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Virus Without Borders: Chapter 86

(Someone) grant me the serenity...in the days, weeks & months ahead.

 

      Supermarket Encounters

 

Gun ownership is more common among men than women, and white men are particularly likely to be gun owners. Among those who live in rural areas, 46% say they are gun owners, compared with 28% of those who live in the suburbs and 19% in urban areas. There are also significant differences across parties, with Republican and Republican-leaning independents more than twice as likely as Democrats and those who lean Democratic to say they own a gun (44% vs. 20%).  PEW RESEARCH CENTER

 

 

My husband, Jim, does not want me to get shot, wounded, or killed. He implores me not to confront a person, usually a white male, who is not wearing a mask. I usually say something to such a belligerent white male when I am shopping solo, even though I know it is a  grave risk. I cannot stop myself; I am incensed. "No mask for you, sir?" I said the other day to someone as I was waiting to be served at a small market on Rte. 32 that is always open, no matter the weather or holiday, a real convenient convenience store. This guy had his mask in his hand. "I have a mask," he said, waving it. "It's in the wrong place," I said.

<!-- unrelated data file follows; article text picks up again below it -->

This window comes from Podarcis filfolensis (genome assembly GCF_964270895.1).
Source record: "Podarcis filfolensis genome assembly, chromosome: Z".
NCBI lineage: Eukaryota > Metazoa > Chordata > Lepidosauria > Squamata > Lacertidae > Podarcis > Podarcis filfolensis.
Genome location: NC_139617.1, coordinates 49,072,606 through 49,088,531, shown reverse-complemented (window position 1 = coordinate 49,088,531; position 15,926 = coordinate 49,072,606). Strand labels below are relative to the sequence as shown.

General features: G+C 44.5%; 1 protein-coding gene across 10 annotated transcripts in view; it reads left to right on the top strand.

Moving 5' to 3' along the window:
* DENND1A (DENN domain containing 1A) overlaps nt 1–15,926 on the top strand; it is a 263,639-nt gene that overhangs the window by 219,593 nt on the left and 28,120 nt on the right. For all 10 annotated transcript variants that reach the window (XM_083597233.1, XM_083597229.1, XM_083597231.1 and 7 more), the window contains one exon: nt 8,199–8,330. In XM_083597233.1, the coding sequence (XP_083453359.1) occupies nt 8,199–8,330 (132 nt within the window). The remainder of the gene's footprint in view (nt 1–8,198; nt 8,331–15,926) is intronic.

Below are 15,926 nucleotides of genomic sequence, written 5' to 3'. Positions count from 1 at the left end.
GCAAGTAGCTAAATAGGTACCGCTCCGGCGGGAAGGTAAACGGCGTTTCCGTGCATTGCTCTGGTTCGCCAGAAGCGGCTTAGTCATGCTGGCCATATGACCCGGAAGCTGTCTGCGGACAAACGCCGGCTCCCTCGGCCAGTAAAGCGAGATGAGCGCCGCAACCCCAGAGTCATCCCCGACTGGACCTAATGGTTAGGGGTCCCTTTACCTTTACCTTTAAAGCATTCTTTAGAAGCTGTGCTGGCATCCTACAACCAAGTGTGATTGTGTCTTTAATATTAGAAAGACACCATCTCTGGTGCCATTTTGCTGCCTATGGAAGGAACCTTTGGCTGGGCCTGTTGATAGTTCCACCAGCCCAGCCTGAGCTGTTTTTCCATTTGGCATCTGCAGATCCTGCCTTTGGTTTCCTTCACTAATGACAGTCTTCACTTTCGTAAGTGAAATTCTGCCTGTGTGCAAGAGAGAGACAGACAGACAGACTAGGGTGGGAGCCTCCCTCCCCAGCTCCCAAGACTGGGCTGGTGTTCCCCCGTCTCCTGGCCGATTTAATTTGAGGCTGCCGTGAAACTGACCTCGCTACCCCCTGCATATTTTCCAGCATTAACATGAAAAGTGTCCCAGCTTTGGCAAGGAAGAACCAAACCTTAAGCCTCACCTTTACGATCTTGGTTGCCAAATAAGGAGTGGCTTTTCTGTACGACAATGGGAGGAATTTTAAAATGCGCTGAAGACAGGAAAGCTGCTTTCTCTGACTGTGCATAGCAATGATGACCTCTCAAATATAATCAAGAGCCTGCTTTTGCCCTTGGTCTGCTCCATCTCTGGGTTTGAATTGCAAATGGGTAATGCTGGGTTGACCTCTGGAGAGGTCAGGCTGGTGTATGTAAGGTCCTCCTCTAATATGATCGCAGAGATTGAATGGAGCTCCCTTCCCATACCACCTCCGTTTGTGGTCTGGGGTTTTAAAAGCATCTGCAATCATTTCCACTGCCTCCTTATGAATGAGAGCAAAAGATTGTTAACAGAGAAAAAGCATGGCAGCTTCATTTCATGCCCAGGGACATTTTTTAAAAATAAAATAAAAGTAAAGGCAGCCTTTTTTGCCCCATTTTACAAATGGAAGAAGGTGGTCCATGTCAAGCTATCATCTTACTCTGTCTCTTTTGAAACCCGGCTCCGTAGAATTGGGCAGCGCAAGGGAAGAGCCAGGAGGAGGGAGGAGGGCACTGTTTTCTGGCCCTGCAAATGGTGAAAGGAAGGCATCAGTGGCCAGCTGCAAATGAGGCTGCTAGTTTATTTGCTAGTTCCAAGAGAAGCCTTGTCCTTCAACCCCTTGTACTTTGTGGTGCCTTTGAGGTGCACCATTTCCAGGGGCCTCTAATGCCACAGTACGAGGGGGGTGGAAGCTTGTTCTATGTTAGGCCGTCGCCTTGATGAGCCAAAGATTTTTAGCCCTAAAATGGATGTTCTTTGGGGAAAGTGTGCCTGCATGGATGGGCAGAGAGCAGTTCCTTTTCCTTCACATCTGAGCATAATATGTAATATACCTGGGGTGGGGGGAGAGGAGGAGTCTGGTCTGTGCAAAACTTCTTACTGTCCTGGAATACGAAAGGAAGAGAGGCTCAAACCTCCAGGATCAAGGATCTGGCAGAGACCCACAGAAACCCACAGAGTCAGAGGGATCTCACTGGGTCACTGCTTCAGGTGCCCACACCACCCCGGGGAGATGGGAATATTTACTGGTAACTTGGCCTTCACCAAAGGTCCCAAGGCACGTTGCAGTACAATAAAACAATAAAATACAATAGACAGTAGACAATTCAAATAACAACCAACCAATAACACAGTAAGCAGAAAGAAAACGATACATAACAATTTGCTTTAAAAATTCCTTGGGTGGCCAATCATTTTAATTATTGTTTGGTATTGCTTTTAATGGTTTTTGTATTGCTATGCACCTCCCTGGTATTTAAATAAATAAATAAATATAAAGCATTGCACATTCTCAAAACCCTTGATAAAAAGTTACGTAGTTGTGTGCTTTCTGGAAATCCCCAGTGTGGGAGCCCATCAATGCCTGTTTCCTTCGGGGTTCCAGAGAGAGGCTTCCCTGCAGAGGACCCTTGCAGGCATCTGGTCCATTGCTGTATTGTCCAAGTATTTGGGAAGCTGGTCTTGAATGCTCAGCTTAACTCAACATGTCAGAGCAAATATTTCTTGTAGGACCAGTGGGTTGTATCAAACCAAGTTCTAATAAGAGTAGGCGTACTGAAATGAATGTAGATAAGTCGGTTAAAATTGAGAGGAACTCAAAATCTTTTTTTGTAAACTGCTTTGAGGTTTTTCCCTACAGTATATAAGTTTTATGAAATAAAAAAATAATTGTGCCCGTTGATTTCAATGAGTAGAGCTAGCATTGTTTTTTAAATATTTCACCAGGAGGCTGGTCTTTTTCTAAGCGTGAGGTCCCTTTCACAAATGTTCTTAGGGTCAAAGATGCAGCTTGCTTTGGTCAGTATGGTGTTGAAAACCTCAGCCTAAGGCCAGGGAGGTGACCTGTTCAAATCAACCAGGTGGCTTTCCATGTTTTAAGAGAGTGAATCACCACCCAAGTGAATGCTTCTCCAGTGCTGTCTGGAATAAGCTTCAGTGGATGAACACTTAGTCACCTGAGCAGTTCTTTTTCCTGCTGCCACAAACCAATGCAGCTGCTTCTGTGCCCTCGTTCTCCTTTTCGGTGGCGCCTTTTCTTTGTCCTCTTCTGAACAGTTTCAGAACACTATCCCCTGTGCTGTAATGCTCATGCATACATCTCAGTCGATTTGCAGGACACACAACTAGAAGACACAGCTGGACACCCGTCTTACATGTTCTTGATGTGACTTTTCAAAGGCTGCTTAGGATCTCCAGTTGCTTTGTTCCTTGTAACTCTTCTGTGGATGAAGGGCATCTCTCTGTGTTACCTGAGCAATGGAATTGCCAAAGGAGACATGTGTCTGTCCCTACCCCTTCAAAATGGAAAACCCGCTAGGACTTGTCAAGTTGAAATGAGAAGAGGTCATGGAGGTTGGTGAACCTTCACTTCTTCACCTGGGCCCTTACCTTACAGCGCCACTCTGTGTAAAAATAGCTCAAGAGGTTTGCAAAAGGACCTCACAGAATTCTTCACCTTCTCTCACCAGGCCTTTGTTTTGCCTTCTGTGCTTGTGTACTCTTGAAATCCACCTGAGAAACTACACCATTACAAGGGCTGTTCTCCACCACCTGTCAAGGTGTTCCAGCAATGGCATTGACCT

That was it. He came closer, waved it at me, threw a five-dollar bill on the counter and stomped away. "Give the lady the change," he said.

 

My tip for speaking truth to his so-called power.

 

I can hardly believe the machismo I have encountered these past difficult months, more so since the Covid numbers have surged again. Women can be macho, too, of course, defiant, or just plain ignorant. The woman running the laundromat was mask-less during my last visit. I have chatted to her, know her name, and that made a difference, but she was annoyed with me. "Okay, I'll go get my mask," she said. "I'll comply."

 

"Thank you," I said. "It's for your own good, too."

 

Two days later I was down with Covid. Now I wonder if I got it from her, or gave it to her.  

 

I do not confess about a confrontation when I get home though I am often shaken. I do not want my husband to worry about me.  I sit down at the computer, answer emails, write, and try to calm down. I call up the research about gun ownership in rural areas such as ours and read it over and over again hoping it will sink in.

 

Yesterday's encounter was particularly dangerous, not only for myself, but for my husband. I know he would intercede to protect me, if necessary, thereby endangering himself and maybe some bystanders. We were at Tops, a football field sized supermarket in the New Paltz mall. The mask mandate sign is posted on the entrance doors and most people are masked. Then there's the one who isn't, or the one who lets the thin surgical mask slip under his nose.